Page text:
December 27, 2009

On abstraction

Because Physics, you see, deals with forces, and matter, and motion. And for many kinds of system, the classical model of Physics provides us a clear, consistent picture and throws in reliable tools to predict future behaviour. The literature that defines the classical model is an imposing body of work, prepared by some of the greatest minds in history.

Yet, when we study complex interactions between exceedingly small particles, this model proves cumbersome. We find it difficult to cope with the sheer number of variables involved, with the errors in the measurement of each variable, and with the myriad parameters that remain entirely unaccounted for and yet interfere with the results that Physics predicts.

So, without entirely forsaking Physics, we try a new model to help us understand these interactions. This time we abstract a step higher. We consider collections of similar particles - substances - instead of their elementary constituents. We experiment, as the scientific method demands, and we develop this new model to explain the interaction between these substances. Soon enough, we find an entire discipline in front of us - this we call Chemistry.

When we apply Chemistry to intricate hydrocarbon molecules, however, we find it unequal to the task and decide that we must move to a newer model. We abstract a step higher and train ourselves to think in terms of organic structures, to which we give names in our new vocabulary, and whose behaviour we determine through observation, and soon enough we are in the realm of Biology.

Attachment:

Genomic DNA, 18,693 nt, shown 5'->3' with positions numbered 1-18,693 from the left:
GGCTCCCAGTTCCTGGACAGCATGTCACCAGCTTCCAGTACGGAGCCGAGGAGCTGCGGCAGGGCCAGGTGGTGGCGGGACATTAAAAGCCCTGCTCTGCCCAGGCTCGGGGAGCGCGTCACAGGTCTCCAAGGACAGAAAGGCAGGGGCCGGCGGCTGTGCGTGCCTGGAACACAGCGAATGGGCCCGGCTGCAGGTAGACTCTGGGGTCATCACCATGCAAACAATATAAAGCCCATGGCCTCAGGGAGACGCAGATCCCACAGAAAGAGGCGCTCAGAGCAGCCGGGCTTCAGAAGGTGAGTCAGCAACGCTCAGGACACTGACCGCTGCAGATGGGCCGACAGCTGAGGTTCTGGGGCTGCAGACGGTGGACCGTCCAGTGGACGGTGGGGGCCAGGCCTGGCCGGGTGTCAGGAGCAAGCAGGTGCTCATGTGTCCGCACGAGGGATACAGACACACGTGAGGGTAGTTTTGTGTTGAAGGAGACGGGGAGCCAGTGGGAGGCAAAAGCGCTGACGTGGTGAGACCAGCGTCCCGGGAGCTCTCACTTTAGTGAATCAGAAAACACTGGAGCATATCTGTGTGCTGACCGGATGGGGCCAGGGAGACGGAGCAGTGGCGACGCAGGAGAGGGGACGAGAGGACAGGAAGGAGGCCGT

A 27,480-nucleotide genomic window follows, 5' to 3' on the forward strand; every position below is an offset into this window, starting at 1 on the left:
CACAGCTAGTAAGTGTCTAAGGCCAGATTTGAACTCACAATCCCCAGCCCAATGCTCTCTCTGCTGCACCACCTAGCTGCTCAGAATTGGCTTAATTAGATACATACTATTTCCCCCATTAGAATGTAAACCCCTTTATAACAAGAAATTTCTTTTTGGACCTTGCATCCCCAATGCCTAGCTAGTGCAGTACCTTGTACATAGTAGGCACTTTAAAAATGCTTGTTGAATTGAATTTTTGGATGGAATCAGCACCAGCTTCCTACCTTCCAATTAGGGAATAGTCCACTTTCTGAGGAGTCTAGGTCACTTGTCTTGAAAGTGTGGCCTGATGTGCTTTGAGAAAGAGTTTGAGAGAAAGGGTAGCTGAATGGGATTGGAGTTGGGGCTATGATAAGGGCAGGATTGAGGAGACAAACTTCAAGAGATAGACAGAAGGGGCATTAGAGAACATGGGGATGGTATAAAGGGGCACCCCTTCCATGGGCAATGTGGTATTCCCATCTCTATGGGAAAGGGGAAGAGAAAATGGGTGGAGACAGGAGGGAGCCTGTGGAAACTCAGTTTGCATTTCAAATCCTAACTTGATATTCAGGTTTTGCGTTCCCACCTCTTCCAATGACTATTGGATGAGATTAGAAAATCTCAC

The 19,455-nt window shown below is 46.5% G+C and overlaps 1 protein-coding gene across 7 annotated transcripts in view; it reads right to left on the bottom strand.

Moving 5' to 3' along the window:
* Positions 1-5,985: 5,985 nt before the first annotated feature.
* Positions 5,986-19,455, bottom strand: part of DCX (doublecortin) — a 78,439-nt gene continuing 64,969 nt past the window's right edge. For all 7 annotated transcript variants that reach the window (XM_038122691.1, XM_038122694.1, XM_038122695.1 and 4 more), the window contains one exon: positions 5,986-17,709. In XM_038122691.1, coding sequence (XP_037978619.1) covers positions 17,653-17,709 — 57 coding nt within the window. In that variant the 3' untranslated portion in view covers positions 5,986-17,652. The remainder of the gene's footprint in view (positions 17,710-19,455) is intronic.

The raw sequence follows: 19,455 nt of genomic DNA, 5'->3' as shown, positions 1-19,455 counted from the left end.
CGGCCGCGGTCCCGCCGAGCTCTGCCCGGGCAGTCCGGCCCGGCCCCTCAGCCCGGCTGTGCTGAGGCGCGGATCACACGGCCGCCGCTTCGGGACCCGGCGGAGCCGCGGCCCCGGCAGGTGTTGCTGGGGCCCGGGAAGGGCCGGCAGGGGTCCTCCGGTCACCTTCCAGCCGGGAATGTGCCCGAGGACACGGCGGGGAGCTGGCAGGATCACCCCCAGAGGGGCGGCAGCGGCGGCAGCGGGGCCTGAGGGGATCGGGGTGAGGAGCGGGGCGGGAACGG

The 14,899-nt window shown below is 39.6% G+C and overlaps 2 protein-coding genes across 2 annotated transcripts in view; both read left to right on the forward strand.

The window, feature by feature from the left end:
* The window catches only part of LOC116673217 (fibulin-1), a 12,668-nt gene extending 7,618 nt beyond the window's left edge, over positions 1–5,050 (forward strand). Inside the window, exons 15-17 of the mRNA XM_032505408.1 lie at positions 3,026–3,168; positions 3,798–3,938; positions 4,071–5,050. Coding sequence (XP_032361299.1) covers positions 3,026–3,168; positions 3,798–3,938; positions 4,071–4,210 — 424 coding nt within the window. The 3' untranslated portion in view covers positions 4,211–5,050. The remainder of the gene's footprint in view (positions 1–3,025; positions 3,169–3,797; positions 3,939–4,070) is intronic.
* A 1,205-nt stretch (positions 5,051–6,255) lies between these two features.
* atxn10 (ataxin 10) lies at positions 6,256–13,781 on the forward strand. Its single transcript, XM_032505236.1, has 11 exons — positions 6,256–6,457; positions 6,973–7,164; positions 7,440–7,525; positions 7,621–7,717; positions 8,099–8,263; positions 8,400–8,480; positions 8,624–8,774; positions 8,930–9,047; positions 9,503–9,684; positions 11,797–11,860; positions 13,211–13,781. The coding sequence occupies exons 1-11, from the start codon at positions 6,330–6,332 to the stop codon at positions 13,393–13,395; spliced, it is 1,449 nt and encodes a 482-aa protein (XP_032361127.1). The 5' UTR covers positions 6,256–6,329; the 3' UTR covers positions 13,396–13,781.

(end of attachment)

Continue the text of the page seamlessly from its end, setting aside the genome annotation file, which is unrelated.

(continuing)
Yet, when we try to analyse the neural system, notable for its heavily interconnected, highly convolved architecture, even Biology comes up short and we shift to the empirically-derived model of Psychology, abstracting away those fiddlesome neurons and dealing only with the consciousness that they engender.

But when a number of organisms interact, each consciousness distinct and yet influenced by others in unimaginably warped ways, Psychology too proves insufficient. We must now think in terms of the community and the choices it makes, and cease to consider the all-too-often irrational individual - we approach the social sciences, and the domain we call Economics.

Of course, it's still essentially about forces, and matter, and motion. We realize that it is only the inadequacy of our models that, along with the feebleness of our computation and our inability to account for every single variable, prevents us from deriving economic laws from the first principles of physics. And each model, a venerable Science in its own right, is but a rough draft, constructed only to place our observations within a context, to create repositories of if-this-then-that axioms that prove valuable in some situations, repositories that we call Knowledge.

But Physics is a Science too, and a model - perhaps, then, reality is not fundamentally about forces and matter and motion at all. Perhaps these, too, are merely abstractions. Perhaps a model, whatever its level of granularity, is but a caricature of a deeper reality, and this reality a caricature of another, and so on ad infinitum, the interminably-cocooned Truth safe from prying eyes.